High Dose Rate Brachytherapy With Ring and Tandem for Patients with Gynecological Cancers


Radiation therapy is a treatment for some cancers. One way to give radiation is to place a radioactive source inside the body. The source is placed in or near the tumor. This is called brachytherapy. You will be getting high dose rate (HDR) brachytherapy. It will be delivered with an applicator (ring and tandem) through a small thin tube that is stitched in the top of the vagina, and will include four treatments of radiation. You will be admitted to stay overnight for the placement of the applicator in addition to receiving two HDR treatments. The exact procedure will be repeated the following week with the final two treatments.

Most patients also get external beam radiation therapy (EBRT). That treatment is described in a separate booklet. The number of treatments vary between 25-28. Radiation is delivered Monday through Friday.

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Before the Procedure


  • Your doctor’s office will schedule the HDR treatments and tell you the dates to come in.
  • If you develop a cold, fever, flu-like symptoms, or a rash, call your doctor as soon as possible. We may have to reschedule the treatment.
  • Review the aspirin card. It lists medicines that have aspirin and non-steroidal anti-inflammatory medicines (NSAIDs). Stop aspirin five days before each HDR treatment. Stop NSAIDs 24 hours before each treatment.
  • You will meet with someone from the brachytherapy team about one week before the first HDR treatment. He or she will review the details of the procedure with you.
  • You will also have presurgical testing (PST). You will see a nurse practitioner and a patient care technician. Please bring a list of all medicines that you take. Include prescription and over-the-counter medicines and herbals. The nurse practitioner will review them with you and tell you what to take on the days you will have HDR treatment. You will have routine blood tests, an electrocardiogram, and a chest x-ray.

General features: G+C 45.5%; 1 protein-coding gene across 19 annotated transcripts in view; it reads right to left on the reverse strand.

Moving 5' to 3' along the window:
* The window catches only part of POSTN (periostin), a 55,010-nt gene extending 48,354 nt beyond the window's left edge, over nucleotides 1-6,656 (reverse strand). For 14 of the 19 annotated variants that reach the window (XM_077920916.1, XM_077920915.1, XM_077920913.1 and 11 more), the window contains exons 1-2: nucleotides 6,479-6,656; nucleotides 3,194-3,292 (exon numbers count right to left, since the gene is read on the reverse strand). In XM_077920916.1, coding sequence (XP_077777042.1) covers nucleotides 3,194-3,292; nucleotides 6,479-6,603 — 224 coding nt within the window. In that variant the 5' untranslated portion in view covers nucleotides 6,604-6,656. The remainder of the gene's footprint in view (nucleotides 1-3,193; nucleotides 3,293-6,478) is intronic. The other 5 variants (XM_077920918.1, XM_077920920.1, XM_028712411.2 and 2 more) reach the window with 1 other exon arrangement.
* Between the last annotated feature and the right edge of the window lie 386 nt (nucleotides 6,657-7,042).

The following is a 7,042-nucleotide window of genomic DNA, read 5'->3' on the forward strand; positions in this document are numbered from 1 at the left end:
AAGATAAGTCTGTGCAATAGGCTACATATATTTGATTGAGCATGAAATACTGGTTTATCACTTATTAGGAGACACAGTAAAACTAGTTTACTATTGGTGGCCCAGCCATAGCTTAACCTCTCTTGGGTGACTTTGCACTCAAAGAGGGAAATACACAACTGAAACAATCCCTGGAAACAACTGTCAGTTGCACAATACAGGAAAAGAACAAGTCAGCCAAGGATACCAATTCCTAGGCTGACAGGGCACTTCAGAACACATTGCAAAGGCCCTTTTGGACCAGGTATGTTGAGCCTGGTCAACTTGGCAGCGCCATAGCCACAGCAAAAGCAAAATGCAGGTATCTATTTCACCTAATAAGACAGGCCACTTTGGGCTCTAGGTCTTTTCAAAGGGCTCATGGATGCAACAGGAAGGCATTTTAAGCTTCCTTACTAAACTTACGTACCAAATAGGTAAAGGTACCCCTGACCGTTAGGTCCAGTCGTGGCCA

• A care partner must take you home after the treatment. Please arrange to have someone do this. We also recommend that you have someone help you at home for the first 24 hours after the treatment.
  • By the time you get your HDR treatment you may have started to have diarrhea from your external beam radiation therapy. However, we still want your bowel to be fairly empty of stool the day of your treatment. Follow the instructions below on how to change your diet the day before the procedure.

The Day Before the Procedure

  • Take your usual medicines.
  • Eat a light breakfast.
  • Start a clear liquid diet (see below) after breakfast and continue it all day and evening up until 12 midnight.
  • To prevent dehydration and a feeling of weakness, have at least eight to ten, 8-oz servings of liquids.

Clear Liquid Diet

Food Category

You May Have

You May NOT Have


  • Clear broth or bouillon
  • Clear consommé
  • Any other soups

Sweets and Deserts

  • Gelatin
  • Flavored ices
  • Honey, sugar, sugar substitutes
  • Hard candy
  • Any other sweets or deserts


  • Water
  • Clear fruit juices, such as apple, cranberry, or white grape, Kool-Aid®
  • Gatorade®
  • Black coffee or tea (in limited amounts, no more than 2 cups)
  • Juice with pulp or nectars
  • Carbonated drinks or soda, such as ginger ale, 7-Up®, Sprite®, seltzer, cola
  • Alcoholic beverages
  • Milk or cream

Instructions for eating and drinking before your procedure

12 ounces of water

  • Do not eat anything after midnight the night before your procedure. This includes hard candy and gum.
  • Between midnight and up until 2 hours before your scheduled arrival time, you may drink a total of 12 ounces of water (see figure).
  • Starting 2 hours before your scheduled arrival time, do not eat or drink anything. This includes water.
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The Day of the Procedure

  • You may have to give yourself a Fleet® enema before the procedure. Your nurse will let you know if you need this. If you do, give it to yourself first thing in the morning. Follow the instructions on the package.
  • Take a shower before you come to the hospital. You may brush your teeth.
  • Take your usual medicines, except those for diabetes, with a small sip of water.
  • Wear clothing that is loose-fitting and comfortable.